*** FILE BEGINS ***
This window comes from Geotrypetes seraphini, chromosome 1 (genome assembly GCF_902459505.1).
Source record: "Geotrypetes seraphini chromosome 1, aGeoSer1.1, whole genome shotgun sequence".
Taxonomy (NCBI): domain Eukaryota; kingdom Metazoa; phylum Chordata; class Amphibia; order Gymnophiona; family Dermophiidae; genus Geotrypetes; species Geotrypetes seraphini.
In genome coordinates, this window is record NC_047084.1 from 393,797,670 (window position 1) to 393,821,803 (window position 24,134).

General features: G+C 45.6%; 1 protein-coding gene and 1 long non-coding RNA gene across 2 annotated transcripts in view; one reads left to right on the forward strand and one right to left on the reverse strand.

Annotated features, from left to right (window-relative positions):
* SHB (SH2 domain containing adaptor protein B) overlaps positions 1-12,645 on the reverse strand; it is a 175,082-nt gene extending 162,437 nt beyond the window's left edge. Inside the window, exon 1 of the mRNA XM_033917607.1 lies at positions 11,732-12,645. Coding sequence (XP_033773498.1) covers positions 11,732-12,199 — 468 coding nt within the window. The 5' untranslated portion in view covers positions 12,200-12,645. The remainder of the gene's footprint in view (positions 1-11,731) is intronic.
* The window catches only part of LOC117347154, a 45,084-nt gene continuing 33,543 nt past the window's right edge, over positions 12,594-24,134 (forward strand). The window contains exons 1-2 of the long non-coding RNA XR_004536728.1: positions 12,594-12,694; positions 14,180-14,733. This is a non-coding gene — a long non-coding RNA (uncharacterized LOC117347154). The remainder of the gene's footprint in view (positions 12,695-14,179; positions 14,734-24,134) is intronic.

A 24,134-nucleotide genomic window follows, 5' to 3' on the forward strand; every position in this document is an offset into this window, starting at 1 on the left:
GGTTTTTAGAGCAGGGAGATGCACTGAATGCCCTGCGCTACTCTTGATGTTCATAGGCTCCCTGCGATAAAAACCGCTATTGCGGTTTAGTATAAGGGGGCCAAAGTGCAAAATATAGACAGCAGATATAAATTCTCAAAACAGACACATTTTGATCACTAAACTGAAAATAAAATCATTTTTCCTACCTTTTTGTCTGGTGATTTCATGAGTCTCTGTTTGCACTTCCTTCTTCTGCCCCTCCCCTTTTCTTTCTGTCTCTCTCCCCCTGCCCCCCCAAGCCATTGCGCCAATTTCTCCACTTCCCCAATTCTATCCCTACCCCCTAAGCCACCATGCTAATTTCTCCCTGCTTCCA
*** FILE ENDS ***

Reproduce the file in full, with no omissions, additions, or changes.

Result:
This window comes from Geotrypetes seraphini, chromosome 1 (genome assembly GCF_902459505.1).
Source record: "Geotrypetes seraphini chromosome 1, aGeoSer1.1, whole genome shotgun sequence".
Taxonomy (NCBI): domain Eukaryota; kingdom Metazoa; phylum Chordata; class Amphibia; order Gymnophiona; family Dermophiidae; genus Geotrypetes; species Geotrypetes seraphini.
In genome coordinates, this window is record NC_047084.1 from 393,797,670 (window position 1) to 393,821,803 (window position 24,134).

General features: G+C 45.6%; 1 protein-coding gene and 1 long non-coding RNA gene across 2 annotated transcripts in view; one reads left to right on the forward strand and one right to left on the reverse strand.

Annotated features, from left to right (window-relative positions):
* SHB (SH2 domain containing adaptor protein B) overlaps positions 1-12,645 on the reverse strand; it is a 175,082-nt gene extending 162,437 nt beyond the window's left edge. Inside the window, exon 1 of the mRNA XM_033917607.1 lies at positions 11,732-12,645. Coding sequence (XP_033773498.1) covers positions 11,732-12,199 — 468 coding nt within the window. The 5' untranslated portion in view covers positions 12,200-12,645. The remainder of the gene's footprint in view (positions 1-11,731) is intronic.
* The window catches only part of LOC117347154, a 45,084-nt gene continuing 33,543 nt past the window's right edge, over positions 12,594-24,134 (forward strand). The window contains exons 1-2 of the long non-coding RNA XR_004536728.1: positions 12,594-12,694; positions 14,180-14,733. This is a non-coding gene — a long non-coding RNA (uncharacterized LOC117347154). The remainder of the gene's footprint in view (positions 12,695-14,179; positions 14,734-24,134) is intronic.

A 24,134-nucleotide genomic window follows, 5' to 3' on the forward strand; every position in this document is an offset into this window, starting at 1 on the left:
GGTTTTTAGAGCAGGGAGATGCACTGAATGCCCTGCGCTACTCTTGATGTTCATAGGCTCCCTGCGATAAAAACCGCTATTGCGGTTTAGTATAAGGGGGCCAAAGTGCAAAATATAGACAGCAGATATAAATTCTCAAAACAGACACATTTTGATCACTAAACTGAAAATAAAATCATTTTTCCTACCTTTTTGTCTGGTGATTTCATGAGTCTCTGTTTGCACTTCCTTCTTCTGCCCCTCCCCTTTTCTTTCTGTCTCTCTCCCCCTGCCCCCCCAAGCCATTGCGCCAATTTCTCCACTTCCCCAATTCTATCCCTACCCCCTAAGCCACCATGCTAATTTCTCCCTGCTTCCA